Export volumes may remain firm as Japan’s largest refiner, ENEOS, plans to shut its sole CDU at its 145,000 b/d Sendai refinery for scheduled maintenance over early June to mid-July. Furthermore, overall demand for naphtha as a petrochemical feedstock was firm, as not only are olefin margins positive, but also new steam cracker units are slated to come online as of mid-June, market sources said.
The key CFR Northeast Asia ethylene spread to benchmark C+F Japan naphtha cargo was last assessed at $330.125/mt on June 8’s Asian close, and has remained over the typical breakeven for integrated producers of $250/mt since May 12, 2021, Platts data showed.
In South Korea, the new LG Chem cracker is slated to start up on June 14-15 and will have an ethylene production capacity of 800,000 mt/year; GS Caltex’s new mixed feed cracker is slated to start June 20, with a capacity of 700,000 mt/year of ethylene, Platts earlier reported.
Both LG Chem’s and GS Caltex’s new crackers will take time to ramp up to 100% operating rates. Also, it is unclear if both crackers would use naphtha as its only feedstock: LG Chem’s new cracker can switch up to 40% of its feedstock requirements to LPG, while GS Caltex’s can switch up to 30% of its feedstock to LPG.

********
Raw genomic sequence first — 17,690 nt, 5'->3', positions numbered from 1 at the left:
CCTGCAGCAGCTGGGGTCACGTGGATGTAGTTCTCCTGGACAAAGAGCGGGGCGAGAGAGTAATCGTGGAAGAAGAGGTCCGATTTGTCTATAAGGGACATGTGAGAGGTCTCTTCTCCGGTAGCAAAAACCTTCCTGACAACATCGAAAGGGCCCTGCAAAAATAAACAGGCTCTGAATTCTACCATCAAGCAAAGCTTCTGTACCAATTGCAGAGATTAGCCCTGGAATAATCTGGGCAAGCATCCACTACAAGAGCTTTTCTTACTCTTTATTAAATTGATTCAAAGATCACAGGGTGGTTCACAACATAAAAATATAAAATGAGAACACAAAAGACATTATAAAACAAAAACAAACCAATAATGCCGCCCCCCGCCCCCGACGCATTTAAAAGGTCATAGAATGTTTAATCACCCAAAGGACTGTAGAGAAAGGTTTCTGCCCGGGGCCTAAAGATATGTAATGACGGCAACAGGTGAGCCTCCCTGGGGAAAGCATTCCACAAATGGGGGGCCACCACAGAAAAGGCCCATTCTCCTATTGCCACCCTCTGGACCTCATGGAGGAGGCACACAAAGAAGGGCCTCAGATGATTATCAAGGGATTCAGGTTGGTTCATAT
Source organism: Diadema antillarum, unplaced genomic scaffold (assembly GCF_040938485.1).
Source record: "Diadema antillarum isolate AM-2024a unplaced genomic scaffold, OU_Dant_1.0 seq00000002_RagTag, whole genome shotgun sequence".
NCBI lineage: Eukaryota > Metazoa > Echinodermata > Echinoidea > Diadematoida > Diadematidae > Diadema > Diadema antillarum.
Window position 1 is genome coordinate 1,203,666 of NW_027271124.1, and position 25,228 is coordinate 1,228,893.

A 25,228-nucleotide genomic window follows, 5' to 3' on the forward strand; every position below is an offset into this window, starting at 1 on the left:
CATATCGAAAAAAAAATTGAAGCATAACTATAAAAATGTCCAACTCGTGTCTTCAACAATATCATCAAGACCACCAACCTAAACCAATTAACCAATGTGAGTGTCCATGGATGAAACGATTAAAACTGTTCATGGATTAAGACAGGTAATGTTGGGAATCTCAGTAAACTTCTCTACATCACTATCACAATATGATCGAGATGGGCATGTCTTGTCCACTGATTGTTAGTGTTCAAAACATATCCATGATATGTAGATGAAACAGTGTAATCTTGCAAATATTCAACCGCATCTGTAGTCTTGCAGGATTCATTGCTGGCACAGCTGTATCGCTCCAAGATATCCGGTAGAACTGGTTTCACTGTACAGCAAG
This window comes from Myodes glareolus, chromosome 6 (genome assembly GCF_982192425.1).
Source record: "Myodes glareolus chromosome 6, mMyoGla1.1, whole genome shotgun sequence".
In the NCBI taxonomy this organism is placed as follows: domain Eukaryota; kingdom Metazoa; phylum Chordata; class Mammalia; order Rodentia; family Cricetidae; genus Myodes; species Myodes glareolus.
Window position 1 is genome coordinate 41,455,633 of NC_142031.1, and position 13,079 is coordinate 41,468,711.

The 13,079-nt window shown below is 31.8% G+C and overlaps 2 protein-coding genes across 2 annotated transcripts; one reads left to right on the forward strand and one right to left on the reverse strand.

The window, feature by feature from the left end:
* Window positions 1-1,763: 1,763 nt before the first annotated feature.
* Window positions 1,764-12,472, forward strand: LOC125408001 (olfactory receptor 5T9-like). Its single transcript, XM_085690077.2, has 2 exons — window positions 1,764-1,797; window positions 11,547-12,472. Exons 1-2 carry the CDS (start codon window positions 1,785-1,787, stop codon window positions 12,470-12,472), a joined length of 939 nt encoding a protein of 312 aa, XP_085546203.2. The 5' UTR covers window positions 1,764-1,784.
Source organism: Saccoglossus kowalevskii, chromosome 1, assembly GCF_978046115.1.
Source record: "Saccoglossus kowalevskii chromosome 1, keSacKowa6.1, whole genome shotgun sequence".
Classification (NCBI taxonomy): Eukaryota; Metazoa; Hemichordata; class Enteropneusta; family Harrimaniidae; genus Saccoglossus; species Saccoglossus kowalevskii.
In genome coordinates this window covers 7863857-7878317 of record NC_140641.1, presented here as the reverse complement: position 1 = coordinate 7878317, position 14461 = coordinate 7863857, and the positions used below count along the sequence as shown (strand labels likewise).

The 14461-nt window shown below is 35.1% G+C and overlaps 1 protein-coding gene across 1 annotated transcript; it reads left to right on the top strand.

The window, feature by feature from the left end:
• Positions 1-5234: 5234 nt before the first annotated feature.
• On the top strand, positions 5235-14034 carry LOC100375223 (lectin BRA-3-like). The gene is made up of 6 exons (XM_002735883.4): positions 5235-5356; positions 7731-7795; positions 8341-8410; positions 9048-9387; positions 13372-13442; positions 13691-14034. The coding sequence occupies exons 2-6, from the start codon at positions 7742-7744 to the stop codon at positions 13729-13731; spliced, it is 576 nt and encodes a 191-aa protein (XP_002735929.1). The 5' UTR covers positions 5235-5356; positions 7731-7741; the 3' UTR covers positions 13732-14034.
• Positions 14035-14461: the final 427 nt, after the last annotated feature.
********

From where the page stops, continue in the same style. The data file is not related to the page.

Inventories of middle distillates such as jet fuel and diesel dropped to 3.484 million barrels as of June 7, down 8.8% from a week earlier, while heavy distillates such as fuels used in power generation and for marine bunkers retreating 5.3% to 13.873 million barrels.
Source: Hellenic Shipping
Iran raises July Iranian Light crude oil price to Asia

Iran has set the July official selling price (OSP) of its Iranian Light crude oil grade for Asian buyers at $1.60 cents above the Oman/Dubai average, up 10 cents from the previous month, a source with knowledge of the matter said on Thursday.

The producer set the July Iranian Heavy crude OSP at 50 cents above the Oman/Dubai average, unchanged from the previous month, the source said.
Source: Zawya
India BPCL manages spot crude purchases as runs fall